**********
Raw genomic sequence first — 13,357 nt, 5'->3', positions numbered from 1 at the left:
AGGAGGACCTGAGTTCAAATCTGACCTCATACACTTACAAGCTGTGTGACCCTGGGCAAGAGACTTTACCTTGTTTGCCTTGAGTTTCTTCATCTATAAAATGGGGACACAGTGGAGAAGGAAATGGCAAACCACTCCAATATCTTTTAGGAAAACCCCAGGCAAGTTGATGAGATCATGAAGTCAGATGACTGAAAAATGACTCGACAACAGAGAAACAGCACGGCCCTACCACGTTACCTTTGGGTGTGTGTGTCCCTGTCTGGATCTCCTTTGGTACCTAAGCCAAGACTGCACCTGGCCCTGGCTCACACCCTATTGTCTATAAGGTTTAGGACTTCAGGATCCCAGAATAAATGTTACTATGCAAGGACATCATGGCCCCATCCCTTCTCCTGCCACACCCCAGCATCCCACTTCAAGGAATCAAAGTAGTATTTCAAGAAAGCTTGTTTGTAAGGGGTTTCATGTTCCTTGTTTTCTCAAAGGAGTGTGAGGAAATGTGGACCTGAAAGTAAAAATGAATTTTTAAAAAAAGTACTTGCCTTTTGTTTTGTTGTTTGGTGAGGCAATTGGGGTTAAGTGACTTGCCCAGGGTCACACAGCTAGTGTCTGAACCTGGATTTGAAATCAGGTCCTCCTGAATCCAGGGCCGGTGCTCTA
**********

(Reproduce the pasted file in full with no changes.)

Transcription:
Raw genomic sequence first — 13,357 nt, 5'->3', positions numbered from 1 at the left:
AGGAGGACCTGAGTTCAAATCTGACCTCATACACTTACAAGCTGTGTGACCCTGGGCAAGAGACTTTACCTTGTTTGCCTTGAGTTTCTTCATCTATAAAATGGGGACACAGTGGAGAAGGAAATGGCAAACCACTCCAATATCTTTTAGGAAAACCCCAGGCAAGTTGATGAGATCATGAAGTCAGATGACTGAAAAATGACTCGACAACAGAGAAACAGCACGGCCCTACCACGTTACCTTTGGGTGTGTGTGTCCCTGTCTGGATCTCCTTTGGTACCTAAGCCAAGACTGCACCTGGCCCTGGCTCACACCCTATTGTCTATAAGGTTTAGGACTTCAGGATCCCAGAATAAATGTTACTATGCAAGGACATCATGGCCCCATCCCTTCTCCTGCCACACCCCAGCATCCCACTTCAAGGAATCAAAGTAGTATTTCAAGAAAGCTTGTTTGTAAGGGGTTTCATGTTCCTTGTTTTCTCAAAGGAGTGTGAGGAAATGTGGACCTGAAAGTAAAAATGAATTTTTAAAAAAAGTACTTGCCTTTTGTTTTGTTGTTTGGTGAGGCAATTGGGGTTAAGTGACTTGCCCAGGGTCACACAGCTAGTGTCTGAACCTGGATTTGAAATCAGGTCCTCCTGAATCCAGGGCCGGTGCTCTA